Greenhouse Emissions of Nuclear Power
There is world-wide concern over the prospect of Global Warming primarily caused by the emission of Carbon Dioxide gas (CO2) from the burning of fossil fuels. Although the processes of running a Nuclear Power plant generates no CO2, some CO2 emissions
arise from the construction of the plant, the mining of the Uranium, the enrichment of the Uranium, its conversion into Nuclear Fuel, its final disposal and the final plant decommissioning. The amount of CO2 generated by these secondary processes primarily depends on the method used to enrich the Uranium
(the gaseous diffusion enrichment process uses about 50 times more electricity than the gaseous centrifuge method) and the source of electricity used for the enrichment process. It has been the subject of some controversy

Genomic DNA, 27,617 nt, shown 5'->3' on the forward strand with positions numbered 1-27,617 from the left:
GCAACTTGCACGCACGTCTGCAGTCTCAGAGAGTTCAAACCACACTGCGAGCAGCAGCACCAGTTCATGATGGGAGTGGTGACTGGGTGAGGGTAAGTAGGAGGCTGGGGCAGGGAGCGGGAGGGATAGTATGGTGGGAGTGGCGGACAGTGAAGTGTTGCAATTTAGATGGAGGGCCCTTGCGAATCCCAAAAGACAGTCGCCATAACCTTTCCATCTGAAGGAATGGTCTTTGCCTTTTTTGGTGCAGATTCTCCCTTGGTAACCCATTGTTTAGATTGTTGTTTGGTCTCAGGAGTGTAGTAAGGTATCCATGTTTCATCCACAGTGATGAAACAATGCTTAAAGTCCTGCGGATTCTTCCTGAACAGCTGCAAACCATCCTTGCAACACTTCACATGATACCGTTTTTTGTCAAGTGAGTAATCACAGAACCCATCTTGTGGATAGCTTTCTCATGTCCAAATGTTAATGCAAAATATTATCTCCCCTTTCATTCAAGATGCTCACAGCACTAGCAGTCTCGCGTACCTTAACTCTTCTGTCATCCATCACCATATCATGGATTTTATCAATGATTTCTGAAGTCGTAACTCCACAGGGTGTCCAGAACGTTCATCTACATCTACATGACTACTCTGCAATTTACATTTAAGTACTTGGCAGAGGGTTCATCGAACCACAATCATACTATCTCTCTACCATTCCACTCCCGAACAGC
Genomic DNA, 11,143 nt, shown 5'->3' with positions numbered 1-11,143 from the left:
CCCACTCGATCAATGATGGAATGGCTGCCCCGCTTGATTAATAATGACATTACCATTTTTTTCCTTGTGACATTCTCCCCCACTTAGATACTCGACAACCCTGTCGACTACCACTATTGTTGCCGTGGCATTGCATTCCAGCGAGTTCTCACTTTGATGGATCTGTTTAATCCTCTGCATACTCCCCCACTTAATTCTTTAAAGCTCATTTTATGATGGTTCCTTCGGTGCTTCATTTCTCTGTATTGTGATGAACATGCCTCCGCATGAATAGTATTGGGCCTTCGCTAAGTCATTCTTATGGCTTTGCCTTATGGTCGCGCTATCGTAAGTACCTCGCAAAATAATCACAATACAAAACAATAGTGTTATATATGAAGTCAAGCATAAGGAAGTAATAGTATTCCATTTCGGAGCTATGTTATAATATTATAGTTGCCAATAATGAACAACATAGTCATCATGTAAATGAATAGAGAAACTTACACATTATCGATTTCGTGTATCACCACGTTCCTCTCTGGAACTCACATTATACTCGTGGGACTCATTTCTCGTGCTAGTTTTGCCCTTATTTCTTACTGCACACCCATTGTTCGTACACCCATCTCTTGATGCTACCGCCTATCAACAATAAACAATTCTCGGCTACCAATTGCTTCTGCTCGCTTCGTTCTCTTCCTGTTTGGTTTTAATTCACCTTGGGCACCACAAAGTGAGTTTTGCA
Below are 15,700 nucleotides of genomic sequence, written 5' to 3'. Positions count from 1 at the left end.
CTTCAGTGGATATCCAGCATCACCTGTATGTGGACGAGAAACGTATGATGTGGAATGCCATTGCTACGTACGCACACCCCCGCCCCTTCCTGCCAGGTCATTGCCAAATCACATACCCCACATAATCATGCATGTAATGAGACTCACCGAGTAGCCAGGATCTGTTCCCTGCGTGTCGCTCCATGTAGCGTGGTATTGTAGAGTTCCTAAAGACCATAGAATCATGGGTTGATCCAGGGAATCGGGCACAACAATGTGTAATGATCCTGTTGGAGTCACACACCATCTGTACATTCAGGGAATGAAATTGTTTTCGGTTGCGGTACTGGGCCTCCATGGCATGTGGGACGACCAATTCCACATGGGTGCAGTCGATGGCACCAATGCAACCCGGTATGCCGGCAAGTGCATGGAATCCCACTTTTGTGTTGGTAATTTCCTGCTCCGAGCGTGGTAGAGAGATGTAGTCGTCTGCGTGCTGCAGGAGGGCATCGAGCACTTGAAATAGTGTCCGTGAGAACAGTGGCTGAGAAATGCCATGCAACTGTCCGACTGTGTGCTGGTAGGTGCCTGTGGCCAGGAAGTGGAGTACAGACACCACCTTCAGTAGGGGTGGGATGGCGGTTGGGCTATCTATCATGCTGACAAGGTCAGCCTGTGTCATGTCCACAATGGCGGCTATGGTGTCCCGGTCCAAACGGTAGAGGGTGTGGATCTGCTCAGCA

. To estimate the total CO2 emissions from Nuclear Power we take the work of the Swedish Energy Utility, Vattenfall
, which produces electricity via Nuclear, Hydro, Coal, Gas, Solar Cell, Peat and Wind energy sources and has produced credited
Environment Product Declarations for all these processes.
Vattenfall finds that averaged over the entire lifecycle of their Nuclear Plant including Uranium mining, milling, enrichment, plant construction, operating, decommissioning and waste disposal, the total amount CO2 emitted per KW-Hr of electricity produced is 3.3 grams per KW-Hr of produced power
. Vattenfall measures
its CO2 output from Natural Gas to be 400 grams per KW-Hr and from coal to be 700 grams per KW-Hr. Thus nuclear power generated by Vattenfall, which may constitute World's best practice, emits less than one hundredth the CO2 of Fossil-Fuel based generation. In fact Vattenfall finds its Nuclear Plants to emit less CO2 than any of its other energy production mechanisms
including Hydro, Wind, Solar and Biomass although all of these processes emit much less than fossil fuel generation of electricity.